Depending on a number of usage factors there are recommended maximum discharge figures, these factors include: intended cycles - will the battery discharge every day? once a week? only occasionally?
How long do you need the battery last? Months? years? or is it a short term project and you don't care?
What is the minimum voltage your load can operate at?

For a high cycle count I would recommend no less than 1.8VPC
For general standby type operations maybe 1.7VPC
For occasional high importance loads most "standard" batteries will go down to 1.65VPC

(just multiply the VPC by 3 for a 6 volt SLA battery, by 6 for a 12 Volt or 384 for the battery strings I used to design)


Due_unto

@wvmarle
I had thought that it was important to closely match the input impedance of the ADC input, which I believe is around 10K. Can I assume that is not necessary for very slowly changing levels? I did increase both resistors to 82K which reduced battery draw down to a little over 0.03 mA.
Do not look into laser with remaining good eye.

wvmarle

The input impedance of the pin is much higher than that - should be in the tune of a few GΩ.

This 10k is the recommended maximum output impedance of the signal connected to the pin (which in the case of the voltage divider is the value of the resistors). This to allow the small cap that is the ADC to charge quick enough for the ADC to follow any voltage. At that kind of signals you pretty much don't have to worry about anything but proper connections, it'll just work. You can get away with a MUCH higher output impedance on your signal. There are a few things to consider when you do this.
You can't do this with a fast changing signal (battery voltage changes slowly).
You may have to help the ADC with a little charge reservoir - that's that cap between the ADC and GND. It helps to get the ADC to the correct charge level quickly, and generally helps stabilising the signal.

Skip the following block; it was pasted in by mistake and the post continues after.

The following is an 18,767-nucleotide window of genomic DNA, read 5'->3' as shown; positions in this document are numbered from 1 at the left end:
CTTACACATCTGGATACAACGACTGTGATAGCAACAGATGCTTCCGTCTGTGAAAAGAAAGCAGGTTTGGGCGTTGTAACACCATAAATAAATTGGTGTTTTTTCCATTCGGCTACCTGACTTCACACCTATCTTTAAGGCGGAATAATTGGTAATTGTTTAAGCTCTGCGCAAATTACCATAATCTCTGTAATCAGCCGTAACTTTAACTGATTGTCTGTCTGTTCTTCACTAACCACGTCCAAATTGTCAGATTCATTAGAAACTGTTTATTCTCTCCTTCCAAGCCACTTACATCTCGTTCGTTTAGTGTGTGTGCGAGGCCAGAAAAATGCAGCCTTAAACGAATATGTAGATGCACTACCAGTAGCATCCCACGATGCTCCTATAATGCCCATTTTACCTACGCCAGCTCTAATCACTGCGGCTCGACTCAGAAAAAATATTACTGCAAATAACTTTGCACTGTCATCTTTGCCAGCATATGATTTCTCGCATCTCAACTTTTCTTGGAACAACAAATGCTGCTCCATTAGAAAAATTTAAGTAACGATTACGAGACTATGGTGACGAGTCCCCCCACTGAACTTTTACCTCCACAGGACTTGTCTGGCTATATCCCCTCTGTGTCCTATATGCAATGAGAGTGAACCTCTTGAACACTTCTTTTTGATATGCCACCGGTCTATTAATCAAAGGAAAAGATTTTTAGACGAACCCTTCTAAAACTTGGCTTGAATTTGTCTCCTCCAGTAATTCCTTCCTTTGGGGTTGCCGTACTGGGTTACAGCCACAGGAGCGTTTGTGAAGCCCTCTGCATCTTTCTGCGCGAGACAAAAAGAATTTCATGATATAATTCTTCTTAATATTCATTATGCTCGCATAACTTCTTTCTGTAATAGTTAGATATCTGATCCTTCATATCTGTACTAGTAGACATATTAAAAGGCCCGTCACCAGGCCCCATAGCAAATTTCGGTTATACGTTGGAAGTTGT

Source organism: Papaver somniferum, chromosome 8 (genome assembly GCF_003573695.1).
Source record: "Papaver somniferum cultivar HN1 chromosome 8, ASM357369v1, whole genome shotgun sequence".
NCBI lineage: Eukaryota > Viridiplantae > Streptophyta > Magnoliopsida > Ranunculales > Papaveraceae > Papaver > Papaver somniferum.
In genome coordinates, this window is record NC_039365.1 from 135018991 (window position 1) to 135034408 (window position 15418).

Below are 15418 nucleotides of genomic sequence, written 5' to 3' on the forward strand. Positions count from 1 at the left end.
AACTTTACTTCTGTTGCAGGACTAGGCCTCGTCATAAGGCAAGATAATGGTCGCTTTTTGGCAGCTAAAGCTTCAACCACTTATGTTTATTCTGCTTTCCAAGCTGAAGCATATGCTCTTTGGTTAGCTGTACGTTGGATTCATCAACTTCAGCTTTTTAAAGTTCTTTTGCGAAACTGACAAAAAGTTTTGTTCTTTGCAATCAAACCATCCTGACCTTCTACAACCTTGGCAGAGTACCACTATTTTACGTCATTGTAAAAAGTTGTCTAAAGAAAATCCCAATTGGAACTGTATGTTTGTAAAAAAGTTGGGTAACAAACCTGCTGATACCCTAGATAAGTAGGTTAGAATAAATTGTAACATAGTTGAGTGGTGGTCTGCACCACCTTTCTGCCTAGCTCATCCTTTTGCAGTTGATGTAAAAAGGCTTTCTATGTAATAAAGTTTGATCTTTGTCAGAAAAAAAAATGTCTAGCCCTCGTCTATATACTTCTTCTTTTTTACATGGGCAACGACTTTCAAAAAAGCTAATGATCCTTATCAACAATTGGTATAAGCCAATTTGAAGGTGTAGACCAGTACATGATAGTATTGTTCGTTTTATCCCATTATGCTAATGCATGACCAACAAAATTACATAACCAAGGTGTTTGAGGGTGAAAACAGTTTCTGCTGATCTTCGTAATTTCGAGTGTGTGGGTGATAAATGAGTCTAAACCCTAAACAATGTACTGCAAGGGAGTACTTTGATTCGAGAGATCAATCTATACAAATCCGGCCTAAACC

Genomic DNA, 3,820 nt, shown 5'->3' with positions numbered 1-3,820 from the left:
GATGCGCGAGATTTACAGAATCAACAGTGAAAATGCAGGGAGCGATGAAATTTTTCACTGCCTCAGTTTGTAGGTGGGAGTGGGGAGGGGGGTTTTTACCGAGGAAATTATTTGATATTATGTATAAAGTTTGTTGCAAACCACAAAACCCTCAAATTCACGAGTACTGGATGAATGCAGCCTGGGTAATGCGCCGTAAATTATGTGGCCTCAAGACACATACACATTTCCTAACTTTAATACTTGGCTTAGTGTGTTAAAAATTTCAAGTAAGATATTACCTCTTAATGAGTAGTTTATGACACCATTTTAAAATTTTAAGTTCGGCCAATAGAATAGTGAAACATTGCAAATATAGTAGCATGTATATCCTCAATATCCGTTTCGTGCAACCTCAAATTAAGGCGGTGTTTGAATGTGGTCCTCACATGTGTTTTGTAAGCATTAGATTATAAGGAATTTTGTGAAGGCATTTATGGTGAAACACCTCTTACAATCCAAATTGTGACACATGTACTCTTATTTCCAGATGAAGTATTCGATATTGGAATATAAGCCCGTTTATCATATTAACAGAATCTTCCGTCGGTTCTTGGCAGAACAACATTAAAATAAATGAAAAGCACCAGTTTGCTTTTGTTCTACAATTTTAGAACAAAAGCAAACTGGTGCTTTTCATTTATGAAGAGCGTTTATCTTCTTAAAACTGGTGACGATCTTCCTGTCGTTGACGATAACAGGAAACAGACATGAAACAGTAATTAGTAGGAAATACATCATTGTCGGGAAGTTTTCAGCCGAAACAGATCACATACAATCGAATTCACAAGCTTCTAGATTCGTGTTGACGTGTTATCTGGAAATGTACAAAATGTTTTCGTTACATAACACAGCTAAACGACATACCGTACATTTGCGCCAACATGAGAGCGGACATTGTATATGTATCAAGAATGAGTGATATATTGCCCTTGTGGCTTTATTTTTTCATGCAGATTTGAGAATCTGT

When you go really high (MΩ kind of values or higher), you may get problems with EMF, as all wires act as little antennas, and external electrical fields (the 50/60Hz mains is notorious) can mess up your signal. You may start to see this signal on top of what you're trying to measure. A cap also helps stabilising the signal.
Adding a capacitor to your analog pin will delay reaction: the cap forms an RC circuit with output impedance. So a 680k resistor and 100 nF cap would make the signal take about 340 ms to go from 0 to maximum value. Not an issue for monitoring batteries, whose discharge times are in the hours. Using a 10 nF, or even a 1 nF cap (should do the job just fine - the ADC's cap is a few pF only) brings down this reaction time to 3.4 ms.
Quality of answers is related to the quality of questions. Good questions will get good answers. Useless answers are a sign of a poor question.

Due_unto

Thank you! That helped clear up a few misconceptions I had about the ADC characteristics.
Do not look into laser with remaining good eye.

Microboard

Duo_unto
 
Thanks for your divider drawing, i have built it minus the .01uF cap i don't have one at the moment.

I doubled the statement and its reading same has the 6v battery with the meter.

Just trying to work out the best voltages for the battery levels now.

Thank you all for your posts.

I will be back with some more problems soon..LOL






Microboard

After testing i've found with the diode theirs a fluctuation in the voltage on serial monitor but with out the diode its stable??

This caused my LEDs to flash from one to other at between the voltages..




wvmarle

Please post diagram of your actual circuit (the ones with and without the diode).
Quality of answers is related to the quality of questions. Good questions will get good answers. Useless answers are a sign of a poor question.

Microboard

When i have installed the battery monitor its fluctuating under load 2 x rc motors being powered,
also its tripping the nano board and resetting it.

Would a diode fix this to regulate the voltage ?



wvmarle

Please post diagram of your actual circuit.
Quality of answers is related to the quality of questions. Good questions will get good answers. Useless answers are a sign of a poor question.